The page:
I really have to laugh at all of this. Wikipedia purports to be an english language encyclopædia. Yet it is unashamably US orientated. Worldwide most people use British english or variations on BE (including two of the world's biggest states population-wise, India and Nigeria). BE is used throughout every state of the commonwealth as either the the main or a subsidiary language. AE is in a minority worldwide. Yet wiki that purports to an english language encyclopædia is overwhelmingly written in AE, the language of one english-speaking country the US. Most of its articles are written from a US perspective, focusing on US issues, US agendas, etc. And when it comes to dating systems, almost every state in the world uses dd/mm/yy. The main one that doesn't is the US. And which format is mainly used on wiki? mm/dd/yy. Put bluntly wiki is so americocentric it irritates non-Americans mad.
Lets take examples: today's main page.
- in the news - Harry Potter (written in AE, with AE dating), Same sex marriages in Canada (US dating) monkeypox (This page was recently featured on TV the article says. No. it featured on US TV. Most of the world never saw that.) Martha Stewart (US orientated article using US dating), Eric Robert Rudolph. (ditto). That's 5 out of 5.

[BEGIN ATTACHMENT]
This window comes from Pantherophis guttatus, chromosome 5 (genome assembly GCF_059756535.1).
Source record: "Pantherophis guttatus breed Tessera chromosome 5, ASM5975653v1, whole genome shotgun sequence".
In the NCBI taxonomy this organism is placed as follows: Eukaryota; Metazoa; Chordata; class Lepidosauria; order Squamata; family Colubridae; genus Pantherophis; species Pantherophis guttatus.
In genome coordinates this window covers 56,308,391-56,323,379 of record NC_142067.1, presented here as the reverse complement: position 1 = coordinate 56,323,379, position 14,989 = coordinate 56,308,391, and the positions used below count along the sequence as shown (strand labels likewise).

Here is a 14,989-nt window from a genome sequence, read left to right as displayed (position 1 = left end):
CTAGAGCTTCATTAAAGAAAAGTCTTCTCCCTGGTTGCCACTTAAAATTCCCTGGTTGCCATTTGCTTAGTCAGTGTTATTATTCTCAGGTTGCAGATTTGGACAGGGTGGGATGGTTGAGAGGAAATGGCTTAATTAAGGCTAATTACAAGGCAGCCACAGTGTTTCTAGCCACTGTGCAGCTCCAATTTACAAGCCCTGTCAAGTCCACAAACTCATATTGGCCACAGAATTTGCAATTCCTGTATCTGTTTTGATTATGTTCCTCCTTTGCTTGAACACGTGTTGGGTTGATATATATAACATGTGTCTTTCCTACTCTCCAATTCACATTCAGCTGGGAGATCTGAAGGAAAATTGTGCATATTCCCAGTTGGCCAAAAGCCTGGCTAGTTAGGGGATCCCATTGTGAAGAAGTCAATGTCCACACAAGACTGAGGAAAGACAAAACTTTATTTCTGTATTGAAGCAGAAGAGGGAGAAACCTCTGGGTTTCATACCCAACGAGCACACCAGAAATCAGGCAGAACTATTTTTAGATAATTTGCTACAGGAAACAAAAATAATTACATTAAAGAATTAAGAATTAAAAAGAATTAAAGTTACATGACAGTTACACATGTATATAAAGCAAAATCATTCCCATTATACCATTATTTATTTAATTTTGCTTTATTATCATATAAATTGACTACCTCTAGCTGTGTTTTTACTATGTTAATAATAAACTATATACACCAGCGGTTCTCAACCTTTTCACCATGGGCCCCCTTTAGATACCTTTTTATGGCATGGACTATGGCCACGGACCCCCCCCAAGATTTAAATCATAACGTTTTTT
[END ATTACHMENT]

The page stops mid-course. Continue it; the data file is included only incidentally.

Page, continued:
- recent deaths - 3 out of 5 US, 1 brit, 1 Canada. All 5 written in AE with AE dating.
- New articles - United Kingdom National Physical Laboratory (yippee. Something that isn't about the US. But as it carries no dates it doesn't fit into either camp. Alaska range - AE on an American topic. Gartner - US company written about using AE. Child sexuality - written in AE. But then the article isn't about Child sexuality at all. It is about American child sexuality, and contains a sub-heading America Today. Kenelm Digby - a Brit who lived a full century before the US was created. Yet he is written about in American english, using American spelling, and American dating. 10 Rillington Place - written about a British topic by British people but which Eloquence wants to americanise. (The fact that it is currently in BE and uses rest of the world dates is simply because Eloquence's attempts have been, and will continue to be, reverted.)